The first thing you need to do is create a new function which will be able to do the ACME challenge. This function will look something like this.

public static class LetsEncrypt
{
    [FunctionName("letsencrypt")]
    public static HttpResponseMessage Run(
        [HttpTrigger(AuthorizationLevel.Anonymous, "get", "post", Route = "letsencrypt/{code}")]
        HttpRequestMessage req, 
        string code, 
        TraceWriter log)
    {
        log.Info($"C# HTTP trigger function processed a request. {code}");

        var content = File.ReadAllText(@"D:\home\site\wwwroot\.well-known\acme-challenge\" + code);
        var resp = new HttpResponseMessage(HttpStatusCode.OK);
        resp.Content = new StringContent(content, System.Text.Encoding.UTF8, "text/plain");
        return resp;
    }
}

As you can see, this function will read the ACME challenge file from the disk of the App Service it is running on and return the content of it. Because Azure Functions run in an App Service (even the functions in a Consumption plan), this is very possible. The Principal (created in the earlier post) can create these type of files, so everything will work just perfectly.

This isn’t all we have to do, because the url of this function is not the url which the ACME challenge will use to retrieve the appropriate response. In order for you to actually use this site extension you need to add a new proxy to your Function App. Proxies are still in preview, but very usable! The proxy you have to create will have to redirect the url `/.well-known/acme-challenge/[someCode]` to your Azure Function. The end result will look something like the following proxy.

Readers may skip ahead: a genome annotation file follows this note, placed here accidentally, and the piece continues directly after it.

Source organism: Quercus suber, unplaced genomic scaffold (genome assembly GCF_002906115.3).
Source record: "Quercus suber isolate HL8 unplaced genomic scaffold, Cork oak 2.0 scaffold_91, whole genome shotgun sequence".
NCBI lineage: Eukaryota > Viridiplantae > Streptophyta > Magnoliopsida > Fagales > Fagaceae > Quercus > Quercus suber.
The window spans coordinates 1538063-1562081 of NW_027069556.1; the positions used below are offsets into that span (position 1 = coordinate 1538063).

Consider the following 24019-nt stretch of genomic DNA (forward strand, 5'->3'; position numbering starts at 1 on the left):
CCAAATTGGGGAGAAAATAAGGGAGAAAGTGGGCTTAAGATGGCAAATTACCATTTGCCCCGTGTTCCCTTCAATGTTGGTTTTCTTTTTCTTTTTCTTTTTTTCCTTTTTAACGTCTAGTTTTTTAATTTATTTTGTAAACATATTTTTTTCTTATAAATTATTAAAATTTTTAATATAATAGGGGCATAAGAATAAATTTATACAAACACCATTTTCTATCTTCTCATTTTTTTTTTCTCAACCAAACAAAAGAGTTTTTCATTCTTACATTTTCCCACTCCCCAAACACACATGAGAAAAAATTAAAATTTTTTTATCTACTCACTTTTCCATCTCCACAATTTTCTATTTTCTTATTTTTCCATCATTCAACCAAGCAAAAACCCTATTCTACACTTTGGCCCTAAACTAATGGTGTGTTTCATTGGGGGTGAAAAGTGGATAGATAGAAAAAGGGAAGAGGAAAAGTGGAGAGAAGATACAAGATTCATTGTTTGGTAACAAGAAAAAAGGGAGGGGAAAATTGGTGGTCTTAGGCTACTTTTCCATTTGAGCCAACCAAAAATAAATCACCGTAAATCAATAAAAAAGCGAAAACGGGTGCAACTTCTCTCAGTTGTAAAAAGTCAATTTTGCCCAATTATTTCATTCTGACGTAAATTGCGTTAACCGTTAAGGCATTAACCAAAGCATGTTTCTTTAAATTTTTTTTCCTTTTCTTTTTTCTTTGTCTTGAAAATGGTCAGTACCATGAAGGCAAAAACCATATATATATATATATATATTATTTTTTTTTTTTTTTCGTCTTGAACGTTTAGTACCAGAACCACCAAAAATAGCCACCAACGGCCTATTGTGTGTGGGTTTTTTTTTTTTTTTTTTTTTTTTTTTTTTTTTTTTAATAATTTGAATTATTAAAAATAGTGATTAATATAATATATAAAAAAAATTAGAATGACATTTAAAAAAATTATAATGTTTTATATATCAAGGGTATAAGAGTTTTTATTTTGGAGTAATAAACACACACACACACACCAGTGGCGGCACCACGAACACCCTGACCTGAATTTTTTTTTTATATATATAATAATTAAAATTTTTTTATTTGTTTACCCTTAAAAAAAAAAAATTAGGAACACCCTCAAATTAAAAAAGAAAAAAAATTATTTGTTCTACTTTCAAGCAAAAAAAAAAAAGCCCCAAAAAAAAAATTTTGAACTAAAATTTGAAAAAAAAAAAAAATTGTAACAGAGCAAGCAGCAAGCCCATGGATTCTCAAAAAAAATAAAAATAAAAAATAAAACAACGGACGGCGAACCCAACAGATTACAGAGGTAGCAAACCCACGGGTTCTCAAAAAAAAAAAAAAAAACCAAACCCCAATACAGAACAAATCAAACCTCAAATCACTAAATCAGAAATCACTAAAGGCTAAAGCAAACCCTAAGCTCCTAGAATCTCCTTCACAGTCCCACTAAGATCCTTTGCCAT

"acmechallenge": {
  "matchCondition": {
    "methods": [ "GET", "POST" ],
    "route": "/.well-known/acme-challenge/{rest}"
  },
  "backendUri": "https://%WEBSITE_HOSTNAME%/api/letsencrypt/{rest}"
}

Publish your new function and proxy to the Function App and you are good to go!

If you haven’t done this before, be sure to follow all of the steps mentioned in the earlier post! Providing the appropriate application settings should be easy now and if you just follow each step of the wizard you’ll see a green bar when the certificate is successfully requested and installed!

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This makes my minifier service even more awesome, because now I can finally use HTTPS, without getting messages the certificate isn’t valid.

(Almost) No one likes writing code meant to store data to a repository, queues, blobs. Let alone triggering your code when some event occurs in one of those areas. Luckily for us the Azure Functions team has decided to use bindings for this.
By leveraging the power of bindings, you don’t have to write your own logic to store or retrieve data. Azure Functions provides all of this functionality out of the box!